With the coronavirus crisis causing my senior year and baseball career to be cut short, I have been taking time to think about my feelings.
Although the time with my teammates and friends has been taken from me, I still find myself leaving my undergraduate years on my own terms as I have developed into a confident, content openly gay athlete.
In June — if circumstances allow — I will attend my dream school, the University of Virginia, to pursue a masters in athletic training and have been more confident in myself than ever.
On the other hand, leaving Bridgewater College behind will not be easy for me. I have developed an identity through the struggles and successes over the past three years and don’t want to leave my lifelong teammates and friends.
Before attending Bridgewater, I accepted a baseball scholarship to the University of Charleston in West Virginia. I was never out as gay during my time there and struggled to open up to people because I feared I would not be accepted for my sexuality.
I pretended to be someone I wasn’t and often kept my distance from the team. This made me very unhappy and I regretted going to team lifts, practices and even games because I feared my peers would not accept me. I felt it was best for me to keep my distance versus being open and then being rejected.
I decided I needed to transfer somewhere closer to home, and where I could get a fresh start. I still wanted to play baseball and get an education in athletic training while in a small school atmosphere.
Arriving at Bridgewater College in Virginia, I decided I wanted to be more honest and open, both with others and myself. I also didn’t want to feel like I left any opportunities behind or have any regrets, whether it would be missed friendships or not getting involved in a group on campus. My goal was to be open and honest without fear that I would be labeled gay.
My struggles are what shaped me into the person I am today. I had an identity struggle on and off the field as a sophomore. On the field I was still closeted, yet to friends off the field I was my true out self.
Living this double life stressed me out because of the amount of effort it took to hide in the locker room and in the dugout. This was not because of external pressure, but because I had an irrational fear that my teammates would not accept a gay athlete.
This added stress translated to the field through my attitude and effort. I found it hard to remain positive or look forward to game days because I knew I couldn’t be my full self. When I had bad days, I wouldn’t open up and share with anyone because I had a fear of being judged.
Looking back, bottling up my emotions led to the most shallow part of my life. During this time, I regretted practice and game days and if it wasn’t for my athletic trainer Meghan, I would have ended up removing myself from the team for the sake of my mental health. She is someone who allowed me to open up and express myself during my identity crisis.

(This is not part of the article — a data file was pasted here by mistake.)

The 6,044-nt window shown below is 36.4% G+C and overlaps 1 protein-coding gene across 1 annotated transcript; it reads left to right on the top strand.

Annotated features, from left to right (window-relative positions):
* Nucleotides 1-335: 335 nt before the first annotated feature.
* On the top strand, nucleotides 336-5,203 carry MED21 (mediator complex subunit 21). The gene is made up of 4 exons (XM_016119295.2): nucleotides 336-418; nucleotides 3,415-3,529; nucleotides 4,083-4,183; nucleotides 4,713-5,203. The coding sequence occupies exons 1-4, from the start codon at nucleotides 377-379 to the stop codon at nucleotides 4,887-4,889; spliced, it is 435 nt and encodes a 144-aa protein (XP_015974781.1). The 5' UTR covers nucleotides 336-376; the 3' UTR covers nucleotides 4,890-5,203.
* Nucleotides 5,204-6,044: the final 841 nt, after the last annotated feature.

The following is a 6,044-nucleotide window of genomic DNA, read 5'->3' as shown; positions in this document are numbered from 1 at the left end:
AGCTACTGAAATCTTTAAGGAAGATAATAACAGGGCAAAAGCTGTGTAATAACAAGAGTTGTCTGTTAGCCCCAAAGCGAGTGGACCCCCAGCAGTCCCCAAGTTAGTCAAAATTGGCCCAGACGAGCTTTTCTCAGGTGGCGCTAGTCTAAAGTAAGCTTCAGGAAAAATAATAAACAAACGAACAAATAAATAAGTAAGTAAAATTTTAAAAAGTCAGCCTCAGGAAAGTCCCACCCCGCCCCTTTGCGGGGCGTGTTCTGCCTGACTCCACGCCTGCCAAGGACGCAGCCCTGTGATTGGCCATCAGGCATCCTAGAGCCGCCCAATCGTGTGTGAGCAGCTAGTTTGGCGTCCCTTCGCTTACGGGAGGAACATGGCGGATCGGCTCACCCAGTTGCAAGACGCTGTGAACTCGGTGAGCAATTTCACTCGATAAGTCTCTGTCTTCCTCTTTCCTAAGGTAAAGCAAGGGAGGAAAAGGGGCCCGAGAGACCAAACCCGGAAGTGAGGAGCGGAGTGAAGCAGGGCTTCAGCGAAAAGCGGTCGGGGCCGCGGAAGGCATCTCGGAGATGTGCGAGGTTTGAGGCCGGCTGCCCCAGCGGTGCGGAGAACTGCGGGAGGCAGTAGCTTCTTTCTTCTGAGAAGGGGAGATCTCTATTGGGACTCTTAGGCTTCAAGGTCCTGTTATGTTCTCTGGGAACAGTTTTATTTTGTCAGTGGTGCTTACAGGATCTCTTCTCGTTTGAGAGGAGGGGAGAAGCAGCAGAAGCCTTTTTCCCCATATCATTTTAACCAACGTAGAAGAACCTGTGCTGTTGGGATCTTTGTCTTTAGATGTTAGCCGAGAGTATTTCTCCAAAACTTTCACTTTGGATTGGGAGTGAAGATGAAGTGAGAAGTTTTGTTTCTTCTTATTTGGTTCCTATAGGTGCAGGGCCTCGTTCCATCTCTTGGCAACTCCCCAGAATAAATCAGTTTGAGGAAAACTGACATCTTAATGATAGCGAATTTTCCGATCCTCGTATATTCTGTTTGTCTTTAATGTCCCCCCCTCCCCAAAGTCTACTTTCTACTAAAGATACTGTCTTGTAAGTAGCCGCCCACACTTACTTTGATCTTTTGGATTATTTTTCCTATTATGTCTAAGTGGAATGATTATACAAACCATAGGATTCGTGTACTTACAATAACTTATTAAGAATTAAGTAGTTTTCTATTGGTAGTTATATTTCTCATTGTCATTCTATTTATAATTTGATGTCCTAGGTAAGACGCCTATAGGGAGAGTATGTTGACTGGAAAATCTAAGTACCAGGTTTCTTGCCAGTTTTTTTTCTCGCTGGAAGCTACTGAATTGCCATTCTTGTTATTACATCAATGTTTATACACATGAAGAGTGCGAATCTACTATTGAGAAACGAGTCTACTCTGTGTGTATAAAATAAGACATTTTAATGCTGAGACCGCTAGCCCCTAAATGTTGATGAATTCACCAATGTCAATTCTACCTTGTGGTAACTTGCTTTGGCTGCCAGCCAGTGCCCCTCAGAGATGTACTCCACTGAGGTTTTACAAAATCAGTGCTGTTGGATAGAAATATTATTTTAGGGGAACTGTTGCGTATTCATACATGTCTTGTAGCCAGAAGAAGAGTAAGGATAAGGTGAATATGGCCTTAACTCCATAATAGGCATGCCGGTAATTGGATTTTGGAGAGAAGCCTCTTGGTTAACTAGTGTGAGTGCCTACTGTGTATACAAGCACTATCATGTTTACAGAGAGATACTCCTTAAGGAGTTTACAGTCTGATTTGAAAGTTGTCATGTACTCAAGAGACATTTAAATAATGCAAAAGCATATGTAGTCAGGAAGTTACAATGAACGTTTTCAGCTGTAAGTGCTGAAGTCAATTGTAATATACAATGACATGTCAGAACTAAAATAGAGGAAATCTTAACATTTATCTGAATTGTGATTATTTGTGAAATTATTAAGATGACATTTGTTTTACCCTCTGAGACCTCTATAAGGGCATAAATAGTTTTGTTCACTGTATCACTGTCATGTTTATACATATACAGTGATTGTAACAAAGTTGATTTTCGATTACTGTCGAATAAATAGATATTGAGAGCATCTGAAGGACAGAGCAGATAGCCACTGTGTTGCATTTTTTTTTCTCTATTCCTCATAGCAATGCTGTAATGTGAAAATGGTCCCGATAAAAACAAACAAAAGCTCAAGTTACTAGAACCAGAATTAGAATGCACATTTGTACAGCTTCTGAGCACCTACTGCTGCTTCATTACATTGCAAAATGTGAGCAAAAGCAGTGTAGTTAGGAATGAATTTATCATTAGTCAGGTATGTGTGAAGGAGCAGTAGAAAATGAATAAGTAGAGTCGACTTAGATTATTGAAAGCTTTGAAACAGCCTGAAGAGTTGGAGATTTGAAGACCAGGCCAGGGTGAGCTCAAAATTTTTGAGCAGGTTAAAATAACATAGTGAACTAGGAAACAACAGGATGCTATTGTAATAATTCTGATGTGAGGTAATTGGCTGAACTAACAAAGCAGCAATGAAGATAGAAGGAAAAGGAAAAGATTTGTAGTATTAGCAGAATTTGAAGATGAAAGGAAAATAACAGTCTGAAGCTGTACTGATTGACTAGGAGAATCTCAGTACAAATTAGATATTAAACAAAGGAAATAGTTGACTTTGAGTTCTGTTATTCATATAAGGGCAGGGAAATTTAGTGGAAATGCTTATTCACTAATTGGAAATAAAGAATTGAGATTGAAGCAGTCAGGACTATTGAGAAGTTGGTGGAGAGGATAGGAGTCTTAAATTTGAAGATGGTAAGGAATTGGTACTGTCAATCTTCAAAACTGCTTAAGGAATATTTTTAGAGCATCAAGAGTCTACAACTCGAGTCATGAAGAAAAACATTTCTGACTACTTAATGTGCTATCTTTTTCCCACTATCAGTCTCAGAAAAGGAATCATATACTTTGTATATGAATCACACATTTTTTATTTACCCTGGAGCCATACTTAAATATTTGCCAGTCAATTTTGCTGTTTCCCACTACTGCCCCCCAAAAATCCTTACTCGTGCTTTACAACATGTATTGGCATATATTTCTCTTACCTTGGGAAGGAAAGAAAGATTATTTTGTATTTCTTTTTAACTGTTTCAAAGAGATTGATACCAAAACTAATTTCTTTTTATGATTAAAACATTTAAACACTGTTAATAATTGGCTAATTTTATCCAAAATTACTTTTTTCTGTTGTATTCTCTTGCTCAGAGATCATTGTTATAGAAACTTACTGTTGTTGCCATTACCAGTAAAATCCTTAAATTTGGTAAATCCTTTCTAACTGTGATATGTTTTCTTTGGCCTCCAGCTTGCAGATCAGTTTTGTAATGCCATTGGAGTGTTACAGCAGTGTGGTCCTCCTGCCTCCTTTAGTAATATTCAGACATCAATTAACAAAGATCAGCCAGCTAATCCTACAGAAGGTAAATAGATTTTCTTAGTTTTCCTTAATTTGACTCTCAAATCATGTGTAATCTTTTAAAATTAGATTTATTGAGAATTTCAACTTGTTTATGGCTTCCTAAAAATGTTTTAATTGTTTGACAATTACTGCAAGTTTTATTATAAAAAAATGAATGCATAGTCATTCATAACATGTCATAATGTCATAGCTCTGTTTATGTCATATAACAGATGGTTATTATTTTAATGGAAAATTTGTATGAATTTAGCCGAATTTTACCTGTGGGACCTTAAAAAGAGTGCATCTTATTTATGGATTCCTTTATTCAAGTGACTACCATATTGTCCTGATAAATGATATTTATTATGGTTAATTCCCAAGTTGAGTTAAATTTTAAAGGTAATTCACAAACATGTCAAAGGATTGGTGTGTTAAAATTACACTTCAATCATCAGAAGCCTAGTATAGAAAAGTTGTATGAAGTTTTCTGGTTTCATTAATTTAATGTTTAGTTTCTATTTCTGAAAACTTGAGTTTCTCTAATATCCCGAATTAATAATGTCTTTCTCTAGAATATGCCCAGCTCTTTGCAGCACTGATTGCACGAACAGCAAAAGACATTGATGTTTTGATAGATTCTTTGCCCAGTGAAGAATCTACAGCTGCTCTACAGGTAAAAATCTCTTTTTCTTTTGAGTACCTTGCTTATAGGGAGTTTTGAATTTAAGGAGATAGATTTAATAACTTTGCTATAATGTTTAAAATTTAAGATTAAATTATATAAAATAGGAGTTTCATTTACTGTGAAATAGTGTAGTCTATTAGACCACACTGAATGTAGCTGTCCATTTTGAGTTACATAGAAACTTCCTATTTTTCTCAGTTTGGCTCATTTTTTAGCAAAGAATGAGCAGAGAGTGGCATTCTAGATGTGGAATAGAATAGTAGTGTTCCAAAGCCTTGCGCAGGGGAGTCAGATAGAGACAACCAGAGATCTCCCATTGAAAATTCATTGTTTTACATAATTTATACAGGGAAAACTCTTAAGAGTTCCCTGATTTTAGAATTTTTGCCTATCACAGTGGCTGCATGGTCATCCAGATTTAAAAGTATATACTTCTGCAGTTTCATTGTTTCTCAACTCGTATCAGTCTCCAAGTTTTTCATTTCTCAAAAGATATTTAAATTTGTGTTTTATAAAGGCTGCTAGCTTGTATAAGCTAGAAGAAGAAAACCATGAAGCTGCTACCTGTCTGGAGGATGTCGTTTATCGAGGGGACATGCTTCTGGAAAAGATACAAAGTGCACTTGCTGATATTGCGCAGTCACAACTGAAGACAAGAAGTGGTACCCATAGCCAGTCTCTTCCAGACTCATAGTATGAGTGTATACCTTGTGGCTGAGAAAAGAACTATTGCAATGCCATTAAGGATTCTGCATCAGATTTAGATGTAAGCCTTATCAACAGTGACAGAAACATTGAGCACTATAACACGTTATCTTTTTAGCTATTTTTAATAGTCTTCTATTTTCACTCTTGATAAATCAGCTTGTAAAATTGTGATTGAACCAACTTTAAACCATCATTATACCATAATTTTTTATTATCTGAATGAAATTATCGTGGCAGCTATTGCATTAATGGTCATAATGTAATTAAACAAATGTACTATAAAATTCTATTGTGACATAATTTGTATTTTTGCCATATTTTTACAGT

I came across a new obstacle in my junior year — anxiety. I have always been anxious but never to the level that I experienced that year.
I would constantly think and picture myself not performing to the best of my ability. I allowed these negative thoughts and emotions to take over my mind and add pressure to my performance.
These feelings carried over into the beginning of my senior year, but this time I decided it was going to be different. Several factors help move me in the right direction.
On the field, we had a new coaching staff and this gave the program a much-needed culture change. I took advantage of this change to realize that I was a senior and that I was going to leave it all on the table and just have fun. I didn’t care what happened on the field as long as the team won and I ended the year happy.
At this point, I had come out to a few teammates. The first one was Kevin, who is someone who I respected a lot from the moment I came to Bridgewater because of his kindness to everyone.
One day after practice I decided to tell him, and I remember exactly how it went because I was so nervous. I said, “Kev, can I tell you something? Something that I don’t share with a lot of people, and hope you won’t think less of me.”
Kevin listened and reaffirmed that I was like a brother to him. That he would never think less of me and always had my back. Listening to him say that made me very at ease, knowing that a teammate was referring to the genuine me and it was something I had never felt before.
I later then decided to open up to a few more teammates, Jake T and Jake G. Seeing their reactions and how supportive they were made me feel safe and accepted on the team versus not acknowledging that side of myself at all. Especially from Jake G, who was there to witness my low times as a sophomore and junior.
I look forward to finding the positivity that comes out of every day and I found that being honest with myself was all that mattered. My teammates didn’t care because of our mutual respect we have for each other.
Brett Lysohir, 21, is a Bridgewater College senior baseball player. He is graduating in May with a bachelor’s in Health and Exercise Science while also pursuing a certification to be a health education specialist. Starting in June, he will attend the University of Virginia pursuing his master’s in Athletic Training. His goal is to help athletes in all aspects of their sport, both physically and mentally. He can be reached on Instagram @brettlysohir.
Story editor: Jim Buzinski
If you are an out LGBTQ person in sports and want to tell your story, email Jim (firstname.lastname@example.org)